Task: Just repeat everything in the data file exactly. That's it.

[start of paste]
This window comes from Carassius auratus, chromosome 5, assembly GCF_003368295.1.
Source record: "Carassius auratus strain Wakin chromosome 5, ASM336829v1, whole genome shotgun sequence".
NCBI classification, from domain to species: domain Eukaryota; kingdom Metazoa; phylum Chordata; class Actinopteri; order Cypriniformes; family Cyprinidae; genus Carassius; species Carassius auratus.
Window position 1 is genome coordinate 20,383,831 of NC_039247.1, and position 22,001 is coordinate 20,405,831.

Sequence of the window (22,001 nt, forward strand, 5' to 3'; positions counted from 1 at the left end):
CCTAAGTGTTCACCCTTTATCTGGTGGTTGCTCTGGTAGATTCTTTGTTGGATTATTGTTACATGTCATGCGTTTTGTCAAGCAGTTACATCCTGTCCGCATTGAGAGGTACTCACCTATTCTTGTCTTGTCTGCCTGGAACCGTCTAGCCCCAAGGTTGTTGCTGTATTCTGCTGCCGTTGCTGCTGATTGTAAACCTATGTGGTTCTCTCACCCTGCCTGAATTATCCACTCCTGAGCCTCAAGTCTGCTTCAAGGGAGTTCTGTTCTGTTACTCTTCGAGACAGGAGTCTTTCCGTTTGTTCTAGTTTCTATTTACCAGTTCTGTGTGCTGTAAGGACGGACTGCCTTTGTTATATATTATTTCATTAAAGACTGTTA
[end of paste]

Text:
This window comes from Carassius auratus, chromosome 5, assembly GCF_003368295.1.
Source record: "Carassius auratus strain Wakin chromosome 5, ASM336829v1, whole genome shotgun sequence".
NCBI classification, from domain to species: domain Eukaryota; kingdom Metazoa; phylum Chordata; class Actinopteri; order Cypriniformes; family Cyprinidae; genus Carassius; species Carassius auratus.
Window position 1 is genome coordinate 20,383,831 of NC_039247.1, and position 22,001 is coordinate 20,405,831.

Sequence of the window (22,001 nt, forward strand, 5' to 3'; positions counted from 1 at the left end):
CCTAAGTGTTCACCCTTTATCTGGTGGTTGCTCTGGTAGATTCTTTGTTGGATTATTGTTACATGTCATGCGTTTTGTCAAGCAGTTACATCCTGTCCGCATTGAGAGGTACTCACCTATTCTTGTCTTGTCTGCCTGGAACCGTCTAGCCCCAAGGTTGTTGCTGTATTCTGCTGCCGTTGCTGCTGATTGTAAACCTATGTGGTTCTCTCACCCTGCCTGAATTATCCACTCCTGAGCCTCAAGTCTGCTTCAAGGGAGTTCTGTTCTGTTACTCTTCGAGACAGGAGTCTTTCCGTTTGTTCTAGTTTCTATTTACCAGTTCTGTGTGCTGTAAGGACGGACTGCCTTTGTTATATATTATTTCATTAAAGACTGTTA